January's Promise


It’s an early morning, frigid and blustery outside my cabin. The awakening sun is chasing the stubborn, frosty mist out of my woods, dragging behind it a brilliantly blue sky. A robin cheerily bobs about the frozen grass and leftover patches of glistening snow in my back yard. I smile, wondering what he’s doing here. Doesn’t he know it’s January?


Off with the old. On with the new. A fresh start. A gut-it-out resolve. Goals. Change. Fixing the messes and broken places of yesterday. Beginning again. Getting it right.

A glimmer of hope, however elusive and fragile it may be, flickers inside each of us. Maybe this year will be different. Maybe this year I will be different—fulfilled, purposeful, peaceful.

And big business is on to us, ready to exploit our innate yearning to change up the past and begin once more. Sales circulars and stores are jammed full of exercise equipment and home organizational paraphernalia, not-so-subtly hinting to us that we should drop some blubber and clean up our clutter as the year commences. The promise seems to be, somehow, that thinner thighs and alphabetized cupboards will fix us or satisfy our desire for a new and improved 2019. The commercial world capitalizes on this January mindset, one we all embrace at some level, consciously or not.

Some of us write our new goals down so we can hold ourselves accountable to them. We even solicit friends to help us stay with it. We purchase self-help books or join the gym or scan the want ads or sign up for an online dating service.

Others make a mental list they will push through alone. If they give up and quit, no one will be the wiser.    

Some desperately resolve that this year is going to be, has to be altered, but they don’t have a plan in place and may not know where to even begin to find whatever will bring them that something they know is missing.

Unhappily, some don’t even try. Why bother? Nothing satisfies. Nothing works.

Sorry to say, having a buff body, living in a showplace, finding a new set of friends, reading the right books, having a diversified portfolio, or even landing that dream job probably won’t bring you the lasting happiness and contentment that your heart aches to apprehend.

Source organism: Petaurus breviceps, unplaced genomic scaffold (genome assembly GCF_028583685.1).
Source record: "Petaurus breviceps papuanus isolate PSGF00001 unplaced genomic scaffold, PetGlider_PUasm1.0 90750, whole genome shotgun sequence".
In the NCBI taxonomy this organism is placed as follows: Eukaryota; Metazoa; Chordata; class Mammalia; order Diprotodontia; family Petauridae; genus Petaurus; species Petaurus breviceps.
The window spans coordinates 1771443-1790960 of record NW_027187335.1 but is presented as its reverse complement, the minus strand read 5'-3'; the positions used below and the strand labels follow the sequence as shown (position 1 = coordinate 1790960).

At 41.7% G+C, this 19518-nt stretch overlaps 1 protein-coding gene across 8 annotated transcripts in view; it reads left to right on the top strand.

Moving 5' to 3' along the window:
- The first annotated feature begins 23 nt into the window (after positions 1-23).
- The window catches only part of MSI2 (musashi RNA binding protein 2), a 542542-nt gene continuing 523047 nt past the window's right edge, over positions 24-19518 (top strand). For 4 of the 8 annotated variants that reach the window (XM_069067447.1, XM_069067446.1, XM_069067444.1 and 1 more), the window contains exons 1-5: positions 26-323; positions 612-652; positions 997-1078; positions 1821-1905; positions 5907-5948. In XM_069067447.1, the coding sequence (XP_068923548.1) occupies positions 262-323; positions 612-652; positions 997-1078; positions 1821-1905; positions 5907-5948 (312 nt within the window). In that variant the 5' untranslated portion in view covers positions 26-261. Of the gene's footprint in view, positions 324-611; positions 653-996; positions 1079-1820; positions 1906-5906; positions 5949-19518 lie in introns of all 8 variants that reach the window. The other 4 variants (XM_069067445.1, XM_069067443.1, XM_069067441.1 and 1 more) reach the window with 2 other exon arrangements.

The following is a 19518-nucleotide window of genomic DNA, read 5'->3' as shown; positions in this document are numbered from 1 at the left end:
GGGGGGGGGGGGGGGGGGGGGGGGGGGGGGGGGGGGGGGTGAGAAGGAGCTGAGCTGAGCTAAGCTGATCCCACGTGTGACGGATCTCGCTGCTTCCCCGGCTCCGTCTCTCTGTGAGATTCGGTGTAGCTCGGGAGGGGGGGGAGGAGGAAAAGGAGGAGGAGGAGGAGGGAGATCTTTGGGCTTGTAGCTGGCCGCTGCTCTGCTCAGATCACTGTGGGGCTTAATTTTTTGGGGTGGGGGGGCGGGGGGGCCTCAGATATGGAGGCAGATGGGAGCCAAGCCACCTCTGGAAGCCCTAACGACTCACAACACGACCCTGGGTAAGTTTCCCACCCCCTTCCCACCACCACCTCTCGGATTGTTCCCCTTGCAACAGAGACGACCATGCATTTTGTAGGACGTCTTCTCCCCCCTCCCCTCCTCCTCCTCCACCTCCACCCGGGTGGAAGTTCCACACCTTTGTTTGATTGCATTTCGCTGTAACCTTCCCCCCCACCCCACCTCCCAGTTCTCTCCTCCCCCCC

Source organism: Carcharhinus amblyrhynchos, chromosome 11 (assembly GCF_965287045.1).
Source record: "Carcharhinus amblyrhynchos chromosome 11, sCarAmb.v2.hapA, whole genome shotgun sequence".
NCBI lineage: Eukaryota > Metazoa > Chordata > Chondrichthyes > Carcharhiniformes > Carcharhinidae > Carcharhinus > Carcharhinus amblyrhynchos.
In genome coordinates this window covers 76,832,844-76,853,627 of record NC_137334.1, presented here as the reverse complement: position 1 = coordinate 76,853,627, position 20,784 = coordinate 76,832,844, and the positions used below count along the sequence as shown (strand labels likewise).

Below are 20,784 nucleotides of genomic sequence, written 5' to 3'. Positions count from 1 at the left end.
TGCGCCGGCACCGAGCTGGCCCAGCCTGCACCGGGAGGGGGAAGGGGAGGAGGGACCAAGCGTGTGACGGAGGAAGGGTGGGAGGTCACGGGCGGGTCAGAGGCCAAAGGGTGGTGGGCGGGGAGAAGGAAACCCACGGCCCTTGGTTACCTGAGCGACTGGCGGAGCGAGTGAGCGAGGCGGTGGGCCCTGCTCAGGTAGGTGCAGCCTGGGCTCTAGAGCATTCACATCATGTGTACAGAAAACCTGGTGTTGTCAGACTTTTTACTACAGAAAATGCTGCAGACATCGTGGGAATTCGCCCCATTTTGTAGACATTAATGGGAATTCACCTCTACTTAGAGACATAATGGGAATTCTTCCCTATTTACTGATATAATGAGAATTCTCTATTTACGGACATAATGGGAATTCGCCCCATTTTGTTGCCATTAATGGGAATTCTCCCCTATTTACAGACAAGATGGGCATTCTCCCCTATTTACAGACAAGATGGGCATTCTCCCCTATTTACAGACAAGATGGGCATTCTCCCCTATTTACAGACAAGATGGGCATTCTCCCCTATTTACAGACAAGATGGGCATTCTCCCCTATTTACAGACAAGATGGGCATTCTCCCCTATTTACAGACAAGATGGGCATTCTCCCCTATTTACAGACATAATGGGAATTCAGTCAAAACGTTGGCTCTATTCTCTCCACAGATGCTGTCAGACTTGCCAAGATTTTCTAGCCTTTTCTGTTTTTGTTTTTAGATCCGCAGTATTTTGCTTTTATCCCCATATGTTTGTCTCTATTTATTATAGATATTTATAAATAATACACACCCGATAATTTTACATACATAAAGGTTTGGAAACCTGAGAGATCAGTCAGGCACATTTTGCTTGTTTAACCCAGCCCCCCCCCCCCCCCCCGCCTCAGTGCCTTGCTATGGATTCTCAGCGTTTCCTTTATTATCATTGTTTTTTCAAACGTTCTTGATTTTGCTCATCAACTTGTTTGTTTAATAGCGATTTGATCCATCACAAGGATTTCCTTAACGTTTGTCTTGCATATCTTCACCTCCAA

Whatever we do and however we do it, January is the month we gaze into an almost frightening expanse of 365 days. These days endlessly stretch out before us, the boxes on our calendars nearly all empty. Though some have given up, the vast majority of us have determined that something has to change; we will try to do better, to be better, and to make this year better than last, a year where we will find our elusive purpose and meaning.  

And our success is dependent, for the most part, on what we fill those boxes with, how we choose to spend our precious minutes, hours, and days, on what or whom we think will make our lives better.  

Sadly, that’s where the problem comes in.

We’re prone to make poor choices. Too often we expect the wrong people and the wrong things to give us life, to affect the change we need, to rescue us, to fix us. We cram our calendars full of futile and hollow relationships and activities, searching for genuine fulfillment, joy, and purpose for our existence. We know we were made for more—much more. But…

Happy New Year! Right.

Paul Tripp would say, and I agree, that this problem is sin. For one thing, sin causes us to be self-focused, making all of life about us, our needs, wants, and feelings. It’s a miserable life of jealousy and discontentment. But there’s more.

Sin also blinds us.

“It causes us to look horizontally for what can only ever be found vertically. So we look to creation for life, hope, peace, rest, contentment, identity, meaning and purpose, inner peace, and motivation to continue. The problem is that nothing in creation can give you these things. Creation was never designed to satisfy your heart. Creation was made to be one big finger pointing you to the One who alone has the ability to satisfy your heart. Many people will get up today and in some way will ask creation to be their savior, that is, to give them what only God is able to give.

“Whom have I in heaven but you? And there is nothing on earth that I desire besides you. My flesh and my heart may fail but God is the strength of my heart and my portion forever (Psalm 73:25-26).

“These are the words of a man who learned the secret to contentment. When you are satisfied with the Giver because you have found in him the life you were looking for, you are freed from the ravenous quest for satisfaction that is the discouraging existence of so many people. Yes, it is true that your heart will rest only ever when it has found its rest in him.

“Here is one of the most beautiful fruits of grace—a heart that is content, more given to worship than demand, and more given to the joy of gratitude than the anxiety of want. It is grace and grace alone that can make this idea of peaceful living possible for each of us. Won’t you reach out today for that grace?”

Won’t you start off this brand new year knowing that, because of God’s extravagant grace, you can finally find all that your heart has been searching for all year long?

Don’t keep scratching around like that sadly mixed-up and out-of-place springtime bird in my yard, searching and striving for something he will never find.

Let 2019 be the year you discover your identity, your purpose, and your satisfaction in your loving and true Savior.

Make space on your calendar for spending time with him. Get to know him intimately. Marvel at his beauty, his goodness, his greatness, and his glory. Revel in his grace to you.

Now that will be a really Happy New Year, won’t it?  


(Quotes from New Morning Mercies: A Daily Gospel Devotional, Paul Tripp. January 6)           

 A great book to put on your calendar as a must-read every day to keep your thinking straight!

—Eileen Hill

Eileen - Blog Photo.png